It will further be reiterated that UW Athletics promotes a welcoming atmosphere in its venues and that disrespectful conduct toward others may lead to ejection from the venue. Racist and other offensive behavior is not appropriate for our venues.”
All of that seems like common sense for fans, but clearly it wasn’t before. It’s sad that the school even had to deal with something like this, but it was also an eye-opening lesson for those that thought such acts — especially in Madison — had been left behind decades ago.
Reaction to the election
Put 140 college-aged kids in a room together, and their views on social issues and politics won’t be the same. And that’s no different in the locker rooms of the Wisconsin football and basketball teams.
So in the wake of what some are calling the biggest upset in America’s political history with Donald Trump besting Hillary Clinton for the presidency of the United States, there were bound to be differing reactions from the Badgers.
No words ….
— Corey Clement (@CoreyClement_6) November 9, 2016
Honestly if you voting for trump I want a head up???
— Derrick D.T Tindal (@TindalIsland) November 9, 2016
Coming in clutch https://t.co/NRcazae4sc
— Maverick (@AnthonyLotti14) November 9, 2016
Man…. As a minority (of the minority) this saddens me…
— Bronson Koenig (@BronsonK_24) November 9, 2016
In a race as divisive as the one the country just went through, it seems likely that some of it carries over into locker rooms. That’s just the nature of it. And dealing with issues — whether political or societal — is another job for the head coach.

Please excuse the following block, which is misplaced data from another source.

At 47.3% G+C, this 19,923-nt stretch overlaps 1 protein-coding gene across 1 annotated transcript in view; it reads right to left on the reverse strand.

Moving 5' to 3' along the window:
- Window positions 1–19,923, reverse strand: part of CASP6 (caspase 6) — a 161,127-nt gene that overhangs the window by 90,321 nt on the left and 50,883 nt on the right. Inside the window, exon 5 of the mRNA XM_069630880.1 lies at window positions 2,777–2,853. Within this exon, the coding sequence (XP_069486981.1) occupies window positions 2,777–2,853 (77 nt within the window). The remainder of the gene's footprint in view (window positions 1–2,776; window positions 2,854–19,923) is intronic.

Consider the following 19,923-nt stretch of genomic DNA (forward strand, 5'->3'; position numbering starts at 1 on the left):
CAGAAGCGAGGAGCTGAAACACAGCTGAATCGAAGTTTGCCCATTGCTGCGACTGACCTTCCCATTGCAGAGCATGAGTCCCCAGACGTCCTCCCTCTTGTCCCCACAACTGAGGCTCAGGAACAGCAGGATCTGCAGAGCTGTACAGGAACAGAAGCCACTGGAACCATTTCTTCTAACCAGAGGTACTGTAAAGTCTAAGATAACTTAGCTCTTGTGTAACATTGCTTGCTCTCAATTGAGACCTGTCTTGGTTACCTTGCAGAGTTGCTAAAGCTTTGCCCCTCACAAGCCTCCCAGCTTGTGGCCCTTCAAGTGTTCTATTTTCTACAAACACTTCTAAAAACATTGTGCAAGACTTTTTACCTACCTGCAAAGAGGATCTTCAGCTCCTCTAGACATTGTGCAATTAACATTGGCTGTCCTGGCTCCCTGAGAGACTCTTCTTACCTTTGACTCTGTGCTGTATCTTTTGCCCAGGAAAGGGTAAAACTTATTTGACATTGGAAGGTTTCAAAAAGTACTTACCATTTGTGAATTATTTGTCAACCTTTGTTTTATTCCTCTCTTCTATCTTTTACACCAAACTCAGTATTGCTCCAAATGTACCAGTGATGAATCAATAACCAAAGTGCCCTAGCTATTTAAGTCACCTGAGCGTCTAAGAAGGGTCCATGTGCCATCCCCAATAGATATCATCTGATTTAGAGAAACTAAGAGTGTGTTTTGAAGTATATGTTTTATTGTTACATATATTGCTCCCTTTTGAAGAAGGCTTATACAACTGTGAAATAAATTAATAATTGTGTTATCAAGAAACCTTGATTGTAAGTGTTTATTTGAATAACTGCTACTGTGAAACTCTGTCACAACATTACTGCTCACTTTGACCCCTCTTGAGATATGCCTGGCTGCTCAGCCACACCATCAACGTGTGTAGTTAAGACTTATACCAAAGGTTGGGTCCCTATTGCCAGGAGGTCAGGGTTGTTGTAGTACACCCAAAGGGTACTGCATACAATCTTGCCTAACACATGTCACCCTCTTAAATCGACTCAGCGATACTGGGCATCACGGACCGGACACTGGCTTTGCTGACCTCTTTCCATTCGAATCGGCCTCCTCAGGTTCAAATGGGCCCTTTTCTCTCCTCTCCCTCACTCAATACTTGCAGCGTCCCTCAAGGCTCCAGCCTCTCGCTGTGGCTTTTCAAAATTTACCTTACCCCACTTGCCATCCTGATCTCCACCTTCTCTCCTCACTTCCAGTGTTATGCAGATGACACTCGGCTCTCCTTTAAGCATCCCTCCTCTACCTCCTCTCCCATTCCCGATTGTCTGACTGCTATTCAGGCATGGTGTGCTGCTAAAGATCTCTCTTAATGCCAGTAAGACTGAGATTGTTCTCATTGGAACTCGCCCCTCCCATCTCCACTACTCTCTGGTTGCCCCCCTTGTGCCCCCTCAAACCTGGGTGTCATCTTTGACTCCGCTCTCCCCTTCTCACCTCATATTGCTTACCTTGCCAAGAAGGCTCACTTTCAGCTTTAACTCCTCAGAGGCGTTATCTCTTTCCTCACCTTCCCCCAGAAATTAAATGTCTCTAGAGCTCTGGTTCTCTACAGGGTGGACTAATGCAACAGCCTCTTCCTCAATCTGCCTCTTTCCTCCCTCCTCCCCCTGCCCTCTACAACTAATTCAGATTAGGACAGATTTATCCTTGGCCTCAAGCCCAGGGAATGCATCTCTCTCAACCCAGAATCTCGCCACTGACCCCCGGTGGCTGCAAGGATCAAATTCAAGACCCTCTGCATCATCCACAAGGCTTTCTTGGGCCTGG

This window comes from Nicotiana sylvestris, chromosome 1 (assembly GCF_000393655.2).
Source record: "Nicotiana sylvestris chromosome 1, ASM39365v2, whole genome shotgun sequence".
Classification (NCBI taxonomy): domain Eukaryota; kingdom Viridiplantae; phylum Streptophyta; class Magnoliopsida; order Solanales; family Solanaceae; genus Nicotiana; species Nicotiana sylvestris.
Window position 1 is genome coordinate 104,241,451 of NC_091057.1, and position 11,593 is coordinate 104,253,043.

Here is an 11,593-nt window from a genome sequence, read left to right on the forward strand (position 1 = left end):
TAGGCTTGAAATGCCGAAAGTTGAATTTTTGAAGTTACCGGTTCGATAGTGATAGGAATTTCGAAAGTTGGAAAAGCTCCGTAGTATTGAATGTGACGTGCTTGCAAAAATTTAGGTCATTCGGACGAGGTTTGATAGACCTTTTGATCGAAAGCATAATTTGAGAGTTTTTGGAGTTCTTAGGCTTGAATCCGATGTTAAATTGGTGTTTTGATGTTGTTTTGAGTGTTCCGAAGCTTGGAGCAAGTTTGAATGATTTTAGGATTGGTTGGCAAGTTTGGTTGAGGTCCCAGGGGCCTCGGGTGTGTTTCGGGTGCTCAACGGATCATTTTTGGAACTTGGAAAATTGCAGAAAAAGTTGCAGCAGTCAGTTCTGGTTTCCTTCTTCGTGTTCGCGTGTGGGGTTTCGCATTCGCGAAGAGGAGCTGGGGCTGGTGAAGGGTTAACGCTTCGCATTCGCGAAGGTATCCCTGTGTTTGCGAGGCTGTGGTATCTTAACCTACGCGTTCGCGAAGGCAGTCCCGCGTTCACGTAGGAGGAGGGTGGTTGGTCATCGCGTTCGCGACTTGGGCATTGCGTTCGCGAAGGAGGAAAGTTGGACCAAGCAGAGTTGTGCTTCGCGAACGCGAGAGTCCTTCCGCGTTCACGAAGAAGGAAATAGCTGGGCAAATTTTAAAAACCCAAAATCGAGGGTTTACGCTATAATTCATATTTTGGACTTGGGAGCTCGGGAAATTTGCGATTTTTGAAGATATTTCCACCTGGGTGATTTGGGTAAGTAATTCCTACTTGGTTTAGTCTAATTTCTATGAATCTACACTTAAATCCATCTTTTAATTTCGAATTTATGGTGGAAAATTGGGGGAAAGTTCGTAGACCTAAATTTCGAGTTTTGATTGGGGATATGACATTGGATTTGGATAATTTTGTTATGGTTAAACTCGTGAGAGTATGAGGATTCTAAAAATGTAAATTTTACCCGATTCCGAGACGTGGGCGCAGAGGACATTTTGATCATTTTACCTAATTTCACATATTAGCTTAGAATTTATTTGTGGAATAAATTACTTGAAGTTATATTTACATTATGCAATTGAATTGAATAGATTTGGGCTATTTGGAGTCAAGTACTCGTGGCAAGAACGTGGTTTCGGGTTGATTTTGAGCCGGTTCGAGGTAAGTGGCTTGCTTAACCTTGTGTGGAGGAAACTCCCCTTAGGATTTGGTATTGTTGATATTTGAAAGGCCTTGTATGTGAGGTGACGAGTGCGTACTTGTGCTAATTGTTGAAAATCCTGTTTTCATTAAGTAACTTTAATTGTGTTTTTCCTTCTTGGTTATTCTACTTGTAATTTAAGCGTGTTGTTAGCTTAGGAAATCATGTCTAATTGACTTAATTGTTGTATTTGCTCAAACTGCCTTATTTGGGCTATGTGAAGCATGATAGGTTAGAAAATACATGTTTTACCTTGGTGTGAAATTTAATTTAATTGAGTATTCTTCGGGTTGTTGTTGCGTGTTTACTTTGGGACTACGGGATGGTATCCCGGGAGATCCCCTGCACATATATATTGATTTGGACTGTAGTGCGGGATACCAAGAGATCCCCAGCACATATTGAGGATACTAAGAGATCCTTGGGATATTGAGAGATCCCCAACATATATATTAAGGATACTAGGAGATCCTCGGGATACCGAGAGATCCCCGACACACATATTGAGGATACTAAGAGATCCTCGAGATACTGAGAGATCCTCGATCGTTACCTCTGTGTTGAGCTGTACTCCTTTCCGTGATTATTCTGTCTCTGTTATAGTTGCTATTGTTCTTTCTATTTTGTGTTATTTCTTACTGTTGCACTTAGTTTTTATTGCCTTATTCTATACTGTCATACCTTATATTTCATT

Wisconsin basketball coach Greg Gard has supported his players, most notably Nigel Hayes and Bronson Koenig, in speaking up in recent months over causes that they’re passionate about. And though football coach Paul Chryst hasn’t spoken about it publically, or really even been asked, he’s in tune with his guys.
“Coach Chryst is very aware of social occurrences. He’s brought a bunch of us over to the side and just talked about it,” Wisconsin running back Dare Ogunbowale said earlier this year. “Coach is way too aware for us to sit back and let it happen without talking about it.”
And that’s important in sports, where chemistry and team building is vital to success. Obviously talent is paramount, but some of the best teams at Wisconsin came as a result of guys liking each other, with the ability to have that give-and-take humor between teammates and just meshing as one.
It’s times like this, where the country could not be more divided, that closeness and respect in a locker room becomes even more important.
- Nebraska QB Ryker Fyfe prepared, even if Tommy Armstrong plays
- Iowa’s plan for Jabrill Peppers? Nothing special
- On the road: Michigan heads out of state for just the second time this season
- Michigan State’s weekly QB drama includes confident Damion Terry
- Volatile fan bases? Ohio State ranks high on the list